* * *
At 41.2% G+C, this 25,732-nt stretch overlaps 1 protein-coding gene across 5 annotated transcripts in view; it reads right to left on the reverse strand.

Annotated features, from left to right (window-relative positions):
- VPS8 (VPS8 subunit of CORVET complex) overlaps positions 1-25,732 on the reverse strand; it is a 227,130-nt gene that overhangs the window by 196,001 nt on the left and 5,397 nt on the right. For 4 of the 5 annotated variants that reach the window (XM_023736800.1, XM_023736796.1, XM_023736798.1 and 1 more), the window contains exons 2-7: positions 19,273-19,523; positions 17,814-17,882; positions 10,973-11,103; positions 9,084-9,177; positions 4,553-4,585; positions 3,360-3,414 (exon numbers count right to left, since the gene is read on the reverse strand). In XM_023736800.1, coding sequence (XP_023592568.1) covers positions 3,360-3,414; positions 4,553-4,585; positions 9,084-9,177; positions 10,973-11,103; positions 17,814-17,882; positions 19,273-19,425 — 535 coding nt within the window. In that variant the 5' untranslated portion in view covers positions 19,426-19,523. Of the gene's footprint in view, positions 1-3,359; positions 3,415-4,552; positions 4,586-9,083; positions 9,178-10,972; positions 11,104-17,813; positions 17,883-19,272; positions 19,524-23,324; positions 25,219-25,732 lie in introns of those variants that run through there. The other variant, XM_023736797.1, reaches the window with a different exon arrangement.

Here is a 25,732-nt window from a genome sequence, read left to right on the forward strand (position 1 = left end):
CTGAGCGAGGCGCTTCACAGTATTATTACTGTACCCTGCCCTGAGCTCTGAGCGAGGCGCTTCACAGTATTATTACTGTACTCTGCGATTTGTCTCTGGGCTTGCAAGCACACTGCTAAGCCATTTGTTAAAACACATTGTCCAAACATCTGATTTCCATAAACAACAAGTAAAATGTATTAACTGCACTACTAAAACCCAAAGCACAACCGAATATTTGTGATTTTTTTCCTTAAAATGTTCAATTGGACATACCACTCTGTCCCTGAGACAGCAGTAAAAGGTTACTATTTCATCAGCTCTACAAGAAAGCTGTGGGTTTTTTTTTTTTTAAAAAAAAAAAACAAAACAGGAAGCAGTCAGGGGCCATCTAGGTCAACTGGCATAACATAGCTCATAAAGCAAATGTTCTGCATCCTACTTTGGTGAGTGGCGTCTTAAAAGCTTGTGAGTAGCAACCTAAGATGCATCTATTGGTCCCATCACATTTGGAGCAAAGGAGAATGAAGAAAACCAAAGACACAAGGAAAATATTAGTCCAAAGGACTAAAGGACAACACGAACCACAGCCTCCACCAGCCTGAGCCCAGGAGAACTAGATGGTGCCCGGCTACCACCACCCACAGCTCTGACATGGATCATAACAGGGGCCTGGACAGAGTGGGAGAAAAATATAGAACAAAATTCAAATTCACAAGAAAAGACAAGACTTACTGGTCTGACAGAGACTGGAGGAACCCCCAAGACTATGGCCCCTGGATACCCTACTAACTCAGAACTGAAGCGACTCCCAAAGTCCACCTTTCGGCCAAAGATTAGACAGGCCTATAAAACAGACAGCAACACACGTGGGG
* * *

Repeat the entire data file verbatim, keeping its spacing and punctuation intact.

At 41.2% G+C, this 25,732-nt stretch overlaps 1 protein-coding gene across 5 annotated transcripts in view; it reads right to left on the reverse strand.

Annotated features, from left to right (window-relative positions):
- VPS8 (VPS8 subunit of CORVET complex) overlaps positions 1-25,732 on the reverse strand; it is a 227,130-nt gene that overhangs the window by 196,001 nt on the left and 5,397 nt on the right. For 4 of the 5 annotated variants that reach the window (XM_023736800.1, XM_023736796.1, XM_023736798.1 and 1 more), the window contains exons 2-7: positions 19,273-19,523; positions 17,814-17,882; positions 10,973-11,103; positions 9,084-9,177; positions 4,553-4,585; positions 3,360-3,414 (exon numbers count right to left, since the gene is read on the reverse strand). In XM_023736800.1, coding sequence (XP_023592568.1) covers positions 3,360-3,414; positions 4,553-4,585; positions 9,084-9,177; positions 10,973-11,103; positions 17,814-17,882; positions 19,273-19,425 — 535 coding nt within the window. In that variant the 5' untranslated portion in view covers positions 19,426-19,523. Of the gene's footprint in view, positions 1-3,359; positions 3,415-4,552; positions 4,586-9,083; positions 9,178-10,972; positions 11,104-17,813; positions 17,883-19,272; positions 19,524-23,324; positions 25,219-25,732 lie in introns of those variants that run through there. The other variant, XM_023736797.1, reaches the window with a different exon arrangement.

Here is a 25,732-nt window from a genome sequence, read left to right on the forward strand (position 1 = left end):
CTGAGCGAGGCGCTTCACAGTATTATTACTGTACCCTGCCCTGAGCTCTGAGCGAGGCGCTTCACAGTATTATTACTGTACTCTGCGATTTGTCTCTGGGCTTGCAAGCACACTGCTAAGCCATTTGTTAAAACACATTGTCCAAACATCTGATTTCCATAAACAACAAGTAAAATGTATTAACTGCACTACTAAAACCCAAAGCACAACCGAATATTTGTGATTTTTTTCCTTAAAATGTTCAATTGGACATACCACTCTGTCCCTGAGACAGCAGTAAAAGGTTACTATTTCATCAGCTCTACAAGAAAGCTGTGGGTTTTTTTTTTTTTAAAAAAAAAAAACAAAACAGGAAGCAGTCAGGGGCCATCTAGGTCAACTGGCATAACATAGCTCATAAAGCAAATGTTCTGCATCCTACTTTGGTGAGTGGCGTCTTAAAAGCTTGTGAGTAGCAACCTAAGATGCATCTATTGGTCCCATCACATTTGGAGCAAAGGAGAATGAAGAAAACCAAAGACACAAGGAAAATATTAGTCCAAAGGACTAAAGGACAACACGAACCACAGCCTCCACCAGCCTGAGCCCAGGAGAACTAGATGGTGCCCGGCTACCACCACCCACAGCTCTGACATGGATCATAACAGGGGCCTGGACAGAGTGGGAGAAAAATATAGAACAAAATTCAAATTCACAAGAAAAGACAAGACTTACTGGTCTGACAGAGACTGGAGGAACCCCCAAGACTATGGCCCCTGGATACCCTACTAACTCAGAACTGAAGCGACTCCCAAAGTCCACCTTTCGGCCAAAGATTAGACAGGCCTATAAAACAGACAGCAACACACGTGGGG